They who let the sea lull them into a sense of security is in very grave danger. — Hammond Ines
Things can happen, even on a calm ocean, so it is necessary to be alert and to not underestimate the water's strength and unpredictability. Never be complacent, and don't trust the sea.
Safety gear with auto-inflating systems need to be inspected often, and you must carry spares. Safety gear will last you many years if serviced regularly.
Pyrotechnic signaling devices (including aerial flares and hand held signals) expire 42 months after the date of manufacture in accordance with the Coast Guard requirements. Typically, this means that you must replace your flares every three boating seasons. Aerial flares cost $75 per pack of 6 (in Canada), for a boat our size (10 m) we need to have 12 aboard.
Life jackets. Wear a life jacket (with a sailing harness) and tether (especially when night sailing). The jackets need to be serviced every 3 years, so that the auto-inflating canisters can be tested, and replaced. Replacement cartridges for auto-inflating PFDs cost about $35 CAD. If planning to travel for many years out of the country, carry replacement cartridges onboard, because other countries may not carry the ones required by your model and that replacements can't be shipped by air since they're pressurized.
Life jackets that are not auto-inflating are fine, but must have a sailing harness to which you can clip a short tether. If the tether is short enough, you won't fall overboard and won't require extra flotation. Floating life jackets that are non-inflating are bulky, and may make it difficult, or uncomfortable to sail in. Wearing a short tether that keeps you to the boat, and prevents you from falling too far overboard is your best security. We recommend a short tether with two clips, so you can clip to another point on the boat while always being clipped on elsewhere.
life rafts. Re-packing a liferaft is very expensive, and varies depending on the model, and your location in the world.
Jacklines. Run jacklines along the deck, from the bow to stern cleats, and keep them within the standing rigging. Make sure the jacklines are flat, and brightly colorful so as to be visible at night. Rope jacklines can trip you up. An even better option for jacklines, is to keep them running as close to the center of the boat as possible, so that there is no chance of falling overboard when attached. Jacklines have to be made from a strong, UV resistant material, you can buy them, but we had ours made.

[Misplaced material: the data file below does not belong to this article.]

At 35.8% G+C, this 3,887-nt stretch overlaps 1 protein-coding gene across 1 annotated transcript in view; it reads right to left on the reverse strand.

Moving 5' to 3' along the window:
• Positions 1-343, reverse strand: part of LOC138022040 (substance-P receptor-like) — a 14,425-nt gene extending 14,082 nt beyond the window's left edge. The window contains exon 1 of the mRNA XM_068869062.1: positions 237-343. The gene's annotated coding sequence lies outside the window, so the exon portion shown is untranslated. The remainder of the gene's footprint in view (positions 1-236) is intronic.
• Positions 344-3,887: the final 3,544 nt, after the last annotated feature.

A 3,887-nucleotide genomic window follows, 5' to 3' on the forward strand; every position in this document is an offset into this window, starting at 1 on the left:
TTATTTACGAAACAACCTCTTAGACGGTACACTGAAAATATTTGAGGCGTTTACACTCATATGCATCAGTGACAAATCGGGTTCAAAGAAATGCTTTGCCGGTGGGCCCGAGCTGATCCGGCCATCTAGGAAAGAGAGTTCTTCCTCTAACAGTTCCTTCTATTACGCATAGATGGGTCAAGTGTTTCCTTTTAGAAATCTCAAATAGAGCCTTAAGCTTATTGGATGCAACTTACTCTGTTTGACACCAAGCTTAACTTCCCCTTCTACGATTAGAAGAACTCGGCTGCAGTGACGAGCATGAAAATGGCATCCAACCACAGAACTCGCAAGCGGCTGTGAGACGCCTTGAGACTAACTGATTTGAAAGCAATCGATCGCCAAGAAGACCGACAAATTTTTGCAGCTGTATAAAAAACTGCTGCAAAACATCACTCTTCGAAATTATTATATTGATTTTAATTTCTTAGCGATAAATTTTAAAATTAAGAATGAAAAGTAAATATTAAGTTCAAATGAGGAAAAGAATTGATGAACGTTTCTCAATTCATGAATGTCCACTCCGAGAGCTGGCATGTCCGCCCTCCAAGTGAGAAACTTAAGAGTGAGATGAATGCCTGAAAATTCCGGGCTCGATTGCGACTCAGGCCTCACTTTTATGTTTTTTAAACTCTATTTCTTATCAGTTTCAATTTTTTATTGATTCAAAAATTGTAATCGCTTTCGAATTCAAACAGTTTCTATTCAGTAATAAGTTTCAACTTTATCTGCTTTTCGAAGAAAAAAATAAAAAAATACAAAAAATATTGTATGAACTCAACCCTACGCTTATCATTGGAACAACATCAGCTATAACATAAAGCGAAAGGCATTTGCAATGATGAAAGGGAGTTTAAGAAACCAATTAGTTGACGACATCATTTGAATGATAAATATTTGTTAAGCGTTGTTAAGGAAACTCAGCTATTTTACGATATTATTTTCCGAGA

first aid kit
Basic First-aid kit:
Clearly mark the first-aid kit with a red cross, and make sure everyone aboards knows where it is. Keep a list inside of the items you use, and be sure to top off the kit every year or so. Also, see ditch bag.
- Sterile gauze pads (dressings) in small and large squares to place over wounds
- Medical tape
- Roller and triangular bandages to hold dressings in place or to make an arm sling
- Adhesive bandages in assorted sizes
- Safety pins
- Instant ice packs
- Disposable non-latex gloves(such as surgical or examination gloves)
- Flashlight(with extra batteries in a separate bag)
- Antiseptic wipes or soap
- Pencil (and sharpie) and pad
- Emergency blanket
- Eye patches
- A first aid manual
Basic Medicine kit:
Always read about a medicine before using it. If administering medicine to another person, ask about their allergies, and past medical history, last oral intake etc. Some medicines can cause severe allergic reactions, or may interact with other medicine.
Never administer anything to anyone without their consent.
- Ibuprofen (Oral. Minor pain, and fever reducer, e.g., toothache, menstruation cramps, headache)
- Aspirin (Oral. Pain, fever, inflammation reducer, e.g., treat/prevent heart attacks, strokes, chest pain)
- Antihistamines (allergy relief)
- Seasickness meds (scopolamine patches, dimenhydrinate(dramamine) etc)
- Ear drops
- Eye wash
- Insect repellant (mosquitoes can carry malaria, or dengue)
- Hand sanitizer
- Topical anesthetic
- Zithromycin (Oral. Treatment of bacterial infections, e.g., traveler's diarrhea, gastrointestinal infections etc)
- Oxycodone/Acetaminophen (Oral. Severe pain relief, fever reducer)
- Sunscreen (SPF 30)
- Aloe vera gel with lidocaine (for burn relief)
- Bacitracin/Polysporin/Neosporine (Topical ointment. Prevents infection. For minor scrapes, cuts, and burns)
- Hydrogen peroxide
- Imodium (anti-diarrhea)
Advanced Medicine kit add-ons:
- Hot water bottle (for hypothermia)
- Staple gun (for wounds)
- Epinephrine (vials, or Allerject/AUVI-Q. Avoid EpiPens, they are grifters)
- Compression bandage
- Reinforced sterile skin closures
- CPR pocket mask
- Povidone surgical scrubs (iodine)
- Sterile sutures thread with needle
- Emergency dental kit
Every boat should have a ditch bag, that is, a bag filled with emergency supplies in case the boat needs to be abandoned. Remember though, you should only ever have to step UP into a liferaft. Don't be too quick to abandon your boat, boarding a liferaft ought to be a last resort. In a panic, sailors board their liferafts too soon, with their boat found later, still afloat.
The ditch bag should have:
- A handheld vhf
- Spare batteries
- Noise-producing device (whistle, horn)
- Water rations
- Dense, high calorie food rations
- Multifunction Knife
- Sunscreen (SPF 30)
- Lighter & pack of water proof matches
- first aid kit
- Fish line & fish hooks
- Duct tape
- Flare gun
- Emergency blanket
- Tarp, for sun protection & as vapor barrier for a hypothermia wrap(see medical).